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McLean v. Air Methods Corporation, Inc.

United States District Court, Second Circuit

January 24, 2014

DAVID McLEAN and JUSTINE VIETS-McLEAN, as next friends of Eliza McLean, a minor, and Individually, Plaintiffs,


J. GARVAN MURTHA, District Judge.

I. Introduction

Defendant Air Methods Corporation, Inc. ("Air Methods") has filed motions to exclude the testimony of Plaintiffs' experts Mike Clingerman, Stephen Hood Greene, and William Gamble. (Docs. 72, 73, 74.) Plaintiffs David McLean and Justine Viets-McLean, as next friend of their daughter Eliza McLean, and individually (the "McLeans"), oppose these motions and have filed a motion to strike Air Methods' experts Dr. Jonathan Muraskas and Douglas E. Stimpson. (Doc. 75.) Defendant opposes this motion. The facts in this case are discussed as they apply to the challenges of the expert testimony. For the reasons set forth below, the motions are granted in part and denied in part.

II. Discussion

A. Expert Testimony Under Daubert and the Federal Rules of Evidence

The decision to admit or exclude expert testimony lies in the Court's discretion. Zaremba v. Gen. Motors Corp. , 360 F.3d 355, 357 (2d Cir. 2004). Federal Rule of Evidence 702 governs the admissibility of expert testimony. Under that Rule, the Court has discretionary authority to determine reliability in light of the facts and circumstances of the particular case. Kumho Tire Co. v. Carmichael , 526 U.S. 137, 158 (1999). If the Court finds the evidence admissible, the opposing party may still contest the weight of the evidence within the adversarial system. Amorgianos v. Nat'l R.R. Passenger Corp. , 303 F.3d 256, 267 (2d Cir. 2002). "Vigorous cross-examination, presentation of contrary evidence, and careful instruction on the burden of proof are the traditional and appropriate means of attacking shaky but admissible evidence." Daubert v. Merrell Dow Pharm., Inc. , 509 U.S. 579, 596 (1993). Rule 702 provides:

If scientific, technical, or other specialized knowledge will assist the trier of fact to understand the evidence or to determine a fact in issue, a witness qualified as an expert by knowledge, skill, experience, training, or education, may testify thereto in the form of an opinion or otherwise, if (1) the testimony is based upon sufficient facts or data, (2) the testimony is the product of reliable principles and methods, and (3) the witness has applied the principles and methods reliably to the facts of the case.

Fed. R. Evid. 702.

Rule 702's requirement that the evidence assist the trier of fact to understand the evidence or determine a fact in issue is essentially a requirement that the evidence be relevant. Daubert , 509 U.S. at 591. In the context of scientific evidence, the issue of relevance also has been called "fit." Id . The fit of the facts and methodology to the conclusion does not have to be exact. "A minor flaw in an expert's reasoning or a slight modification of an otherwise reliable method will not render an expert's opinion per se inadmissible. The judge should only exclude the evidence if the flaw is large enough that the expert lacks good grounds' for his or her conclusions." Amorgianos , 303 F.3d at 267 (internal quotation marks and citation omitted).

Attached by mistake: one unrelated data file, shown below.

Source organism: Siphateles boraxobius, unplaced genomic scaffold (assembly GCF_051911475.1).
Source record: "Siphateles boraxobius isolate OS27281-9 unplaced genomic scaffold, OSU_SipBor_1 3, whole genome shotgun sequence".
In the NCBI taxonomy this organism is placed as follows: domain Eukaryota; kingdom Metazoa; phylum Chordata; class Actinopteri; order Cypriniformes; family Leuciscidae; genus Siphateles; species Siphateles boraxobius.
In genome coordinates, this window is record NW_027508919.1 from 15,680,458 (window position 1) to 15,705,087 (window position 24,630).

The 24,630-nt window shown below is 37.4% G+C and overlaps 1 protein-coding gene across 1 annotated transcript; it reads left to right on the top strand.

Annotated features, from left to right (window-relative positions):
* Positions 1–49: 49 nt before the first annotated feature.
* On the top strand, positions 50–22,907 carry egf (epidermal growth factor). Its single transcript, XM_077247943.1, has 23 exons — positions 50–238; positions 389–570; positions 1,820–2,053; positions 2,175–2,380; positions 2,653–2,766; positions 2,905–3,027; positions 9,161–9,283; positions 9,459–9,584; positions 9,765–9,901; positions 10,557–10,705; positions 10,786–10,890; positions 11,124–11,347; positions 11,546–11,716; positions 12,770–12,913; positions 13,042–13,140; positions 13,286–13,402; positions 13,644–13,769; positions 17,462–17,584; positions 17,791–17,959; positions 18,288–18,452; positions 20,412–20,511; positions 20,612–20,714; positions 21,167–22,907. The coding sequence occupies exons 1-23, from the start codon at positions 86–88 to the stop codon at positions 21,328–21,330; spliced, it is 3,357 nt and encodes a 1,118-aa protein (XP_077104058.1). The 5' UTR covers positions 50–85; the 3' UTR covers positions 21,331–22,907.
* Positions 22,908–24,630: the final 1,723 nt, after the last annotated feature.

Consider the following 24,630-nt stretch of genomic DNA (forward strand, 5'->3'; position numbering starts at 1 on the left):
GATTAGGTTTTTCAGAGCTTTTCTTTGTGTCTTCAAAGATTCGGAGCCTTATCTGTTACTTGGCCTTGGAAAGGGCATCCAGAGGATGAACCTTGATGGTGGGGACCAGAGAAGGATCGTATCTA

Rule 702 also requires the expert testimony be the product of "reliable principles and methods." The Daubert Court set forth five factors for a court to consider in making this determination: (1) whether the theory or technique can be or has been tested; (2) whether the theory has been subjected to peer review and publication; (3) the known or potential rate of error; (4) whether the technique's operation is subject to standards governing its application; and (5) the general acceptance within the relevant scientific community. 509 U.S. at 593-94. This list is not exclusive, no single factor is dispositive, and the application of factors depends on the particular circumstances of the particular case. Kumho Tire , 526 U.S. at 150; see Blanchard v. Eli Lilly & Co. , 207 F.Supp.2d 308, 316 (D. Vt. 2002) ("[T]he specific factors that Daubert mentioned' need only be considered when doing so will help determine that testimony's reliability.'" (quoting id. at 142)). The Daubert principles extend equally to non-scientific testimony. Kumho Tire , 526 U.S. at 150.

Finally, the testimony must be based on sufficient facts or data. The term "data" encompasses the reliable opinions of other experts and "facts or data" is broad language allowing an expert to rely on hypothetical facts supported by the evidence. Fed.R.Evid. 702 advisory committee's note. "[E]xpert testimony should be excluded if it is speculative or conjectural; the [a]dmission of expert testimony based on speculative assumptions is an abuse of discretion." Major League Baseball Props., Inc. v. Salvino, Inc. , 542 F.3d 290, 311 (2d Cir. 2008) (internal quotation marks and citation omitted)). The Court's inquiry must focus on the methodology used by the expert, and not the conclusions reached. Daubert , 509 U.S. at 595. The Court, however, is not obligated to accept a conclusion that does not reliably flow from the facts available and methodologies used. Amorgianos , 303 F.3d at 266.

B. Application of the Standard

1. Mike Clingerman

The McLeans disclosed Mike Clingerman as an expert in helicopter maintenance and inspection. Clingerman is currently a maintenance manager at a facility that maintains and repairs aircraft. (Doc. 80-2 at 2.) Clingerman holds a Federal Aviation Administration ("FAA") Inspection Authorization and has over 20 years of experience in general aviation maintenance ...

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